Now I want to do this and I want to get all the way around back to the point where I started. At this point, the video can now advance to me having finished. Now as I'm about to close that path, I see a little circle up here next to the Pen tool. If this happens to you as it just happened to me, you get a wobbly bit right there, hold down your Alt key as you close the path and that will allow you to close it without that happening.

I managed to zoom in there really big so now zoom back out, I'm going to double click on my Hand tool to go to Fit in Window view. There we see the path around the dog and its current status is Work Path. I'm going to double click on that to save the path and I call this one Path 2. Now we can save the document, Command+S or Ctrl+S. Return to InDesign because we took advantage of the fact that this image is linked and we have seen the Links panel earlier on, there it is right there. When we make that change to the image in Photoshop that change should automatically be updated in InDesign.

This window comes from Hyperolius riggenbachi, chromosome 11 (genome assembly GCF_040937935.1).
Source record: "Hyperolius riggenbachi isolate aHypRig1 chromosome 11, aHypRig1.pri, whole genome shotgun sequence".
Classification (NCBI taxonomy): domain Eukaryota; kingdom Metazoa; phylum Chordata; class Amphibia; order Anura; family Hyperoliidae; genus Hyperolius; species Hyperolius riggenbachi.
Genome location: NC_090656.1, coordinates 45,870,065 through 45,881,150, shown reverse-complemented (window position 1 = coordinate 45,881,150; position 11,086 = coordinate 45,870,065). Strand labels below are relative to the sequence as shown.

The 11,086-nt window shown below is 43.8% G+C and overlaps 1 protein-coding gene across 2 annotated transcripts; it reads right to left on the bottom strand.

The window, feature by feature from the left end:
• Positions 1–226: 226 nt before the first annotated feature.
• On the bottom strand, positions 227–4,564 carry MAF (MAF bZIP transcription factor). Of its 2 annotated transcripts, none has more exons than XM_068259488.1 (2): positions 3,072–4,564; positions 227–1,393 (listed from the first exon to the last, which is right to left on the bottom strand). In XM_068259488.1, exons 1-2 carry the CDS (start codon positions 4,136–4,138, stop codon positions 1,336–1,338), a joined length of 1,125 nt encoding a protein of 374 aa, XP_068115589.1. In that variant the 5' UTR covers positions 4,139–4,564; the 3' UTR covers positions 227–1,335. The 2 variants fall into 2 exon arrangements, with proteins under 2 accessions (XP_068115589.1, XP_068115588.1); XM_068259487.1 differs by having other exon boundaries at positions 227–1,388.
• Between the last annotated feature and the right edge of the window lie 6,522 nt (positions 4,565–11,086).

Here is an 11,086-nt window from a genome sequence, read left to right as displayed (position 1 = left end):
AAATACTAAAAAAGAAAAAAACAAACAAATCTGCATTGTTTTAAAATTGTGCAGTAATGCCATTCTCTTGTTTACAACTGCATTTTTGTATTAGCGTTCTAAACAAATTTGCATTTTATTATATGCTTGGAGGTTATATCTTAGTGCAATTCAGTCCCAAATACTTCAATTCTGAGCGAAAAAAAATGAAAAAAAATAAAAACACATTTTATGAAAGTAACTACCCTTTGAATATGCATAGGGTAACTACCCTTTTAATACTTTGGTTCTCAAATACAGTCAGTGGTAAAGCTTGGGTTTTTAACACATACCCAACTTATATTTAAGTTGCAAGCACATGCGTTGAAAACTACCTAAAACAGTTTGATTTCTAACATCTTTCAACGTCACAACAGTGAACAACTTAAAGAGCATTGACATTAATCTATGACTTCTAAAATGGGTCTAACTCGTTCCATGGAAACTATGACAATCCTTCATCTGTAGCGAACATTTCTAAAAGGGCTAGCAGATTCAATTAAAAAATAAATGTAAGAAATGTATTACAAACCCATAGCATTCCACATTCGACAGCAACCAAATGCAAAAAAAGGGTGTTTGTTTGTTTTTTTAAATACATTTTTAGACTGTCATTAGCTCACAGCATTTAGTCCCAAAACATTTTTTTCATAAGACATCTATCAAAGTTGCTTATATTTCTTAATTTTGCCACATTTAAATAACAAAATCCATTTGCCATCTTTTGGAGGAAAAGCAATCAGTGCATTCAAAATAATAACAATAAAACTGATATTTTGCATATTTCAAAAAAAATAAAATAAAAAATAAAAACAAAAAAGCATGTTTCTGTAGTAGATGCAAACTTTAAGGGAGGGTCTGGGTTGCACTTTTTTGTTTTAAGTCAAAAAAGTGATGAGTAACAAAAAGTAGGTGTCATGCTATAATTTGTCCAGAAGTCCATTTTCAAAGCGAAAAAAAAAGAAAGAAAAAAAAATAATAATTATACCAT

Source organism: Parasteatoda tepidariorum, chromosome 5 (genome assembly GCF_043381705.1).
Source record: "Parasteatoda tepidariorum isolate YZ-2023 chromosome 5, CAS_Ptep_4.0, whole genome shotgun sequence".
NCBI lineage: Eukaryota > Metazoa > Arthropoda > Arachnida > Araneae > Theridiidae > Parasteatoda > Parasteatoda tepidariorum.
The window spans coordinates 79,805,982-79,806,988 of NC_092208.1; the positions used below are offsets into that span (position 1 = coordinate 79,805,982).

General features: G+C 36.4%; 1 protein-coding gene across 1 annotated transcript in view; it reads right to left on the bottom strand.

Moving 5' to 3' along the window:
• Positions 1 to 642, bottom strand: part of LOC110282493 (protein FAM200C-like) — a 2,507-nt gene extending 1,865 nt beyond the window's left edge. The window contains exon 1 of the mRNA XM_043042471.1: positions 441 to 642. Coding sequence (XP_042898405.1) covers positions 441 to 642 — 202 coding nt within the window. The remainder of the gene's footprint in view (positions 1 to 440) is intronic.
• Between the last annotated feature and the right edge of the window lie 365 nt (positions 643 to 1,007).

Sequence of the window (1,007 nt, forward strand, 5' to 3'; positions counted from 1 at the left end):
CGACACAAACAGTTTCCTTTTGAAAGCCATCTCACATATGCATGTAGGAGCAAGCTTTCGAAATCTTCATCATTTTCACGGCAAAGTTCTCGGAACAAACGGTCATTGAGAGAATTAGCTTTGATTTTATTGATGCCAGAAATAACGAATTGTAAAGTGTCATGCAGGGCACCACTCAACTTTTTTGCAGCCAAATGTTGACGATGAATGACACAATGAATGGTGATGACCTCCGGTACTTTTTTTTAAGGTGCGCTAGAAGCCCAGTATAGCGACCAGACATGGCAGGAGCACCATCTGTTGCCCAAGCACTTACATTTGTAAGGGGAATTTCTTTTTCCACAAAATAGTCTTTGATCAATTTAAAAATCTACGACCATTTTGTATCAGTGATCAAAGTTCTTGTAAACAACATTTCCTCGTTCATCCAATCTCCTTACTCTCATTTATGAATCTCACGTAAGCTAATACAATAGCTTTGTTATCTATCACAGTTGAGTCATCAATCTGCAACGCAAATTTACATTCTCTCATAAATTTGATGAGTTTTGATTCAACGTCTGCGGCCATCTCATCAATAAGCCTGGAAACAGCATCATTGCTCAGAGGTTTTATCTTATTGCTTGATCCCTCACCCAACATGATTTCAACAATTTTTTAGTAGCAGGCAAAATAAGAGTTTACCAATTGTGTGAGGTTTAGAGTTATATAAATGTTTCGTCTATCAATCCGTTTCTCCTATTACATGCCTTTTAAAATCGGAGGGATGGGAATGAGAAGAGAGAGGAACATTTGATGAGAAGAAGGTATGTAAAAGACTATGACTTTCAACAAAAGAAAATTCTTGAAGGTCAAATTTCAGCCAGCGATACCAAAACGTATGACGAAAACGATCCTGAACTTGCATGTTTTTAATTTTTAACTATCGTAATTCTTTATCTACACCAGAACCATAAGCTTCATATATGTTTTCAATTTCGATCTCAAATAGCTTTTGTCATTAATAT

Of course, it's not actually looking any different at the moment but now to activate that clipping path, we need to do this. Come to the Object menu > Clipping Path > Options and change the Type from None to Photoshop Path. And we should see that we got two options there: the one that was already in the document that I have drawn earlier, and the one that I just drew, Path 2. Let's use that one and we can see that with the Preview on, the background is now going to be knocked out. Not deleted, just hidden.

One more change that we need to make to this because earlier on when we fitted this image, it meant a little bit of cropping happens down here. So I'm now going to need to slightly increase the size of that picture frame so that we are not cropping any of the dog shape. Okay, that's looking good and when we do get to put text in, we can now wrap the text around that clipping path.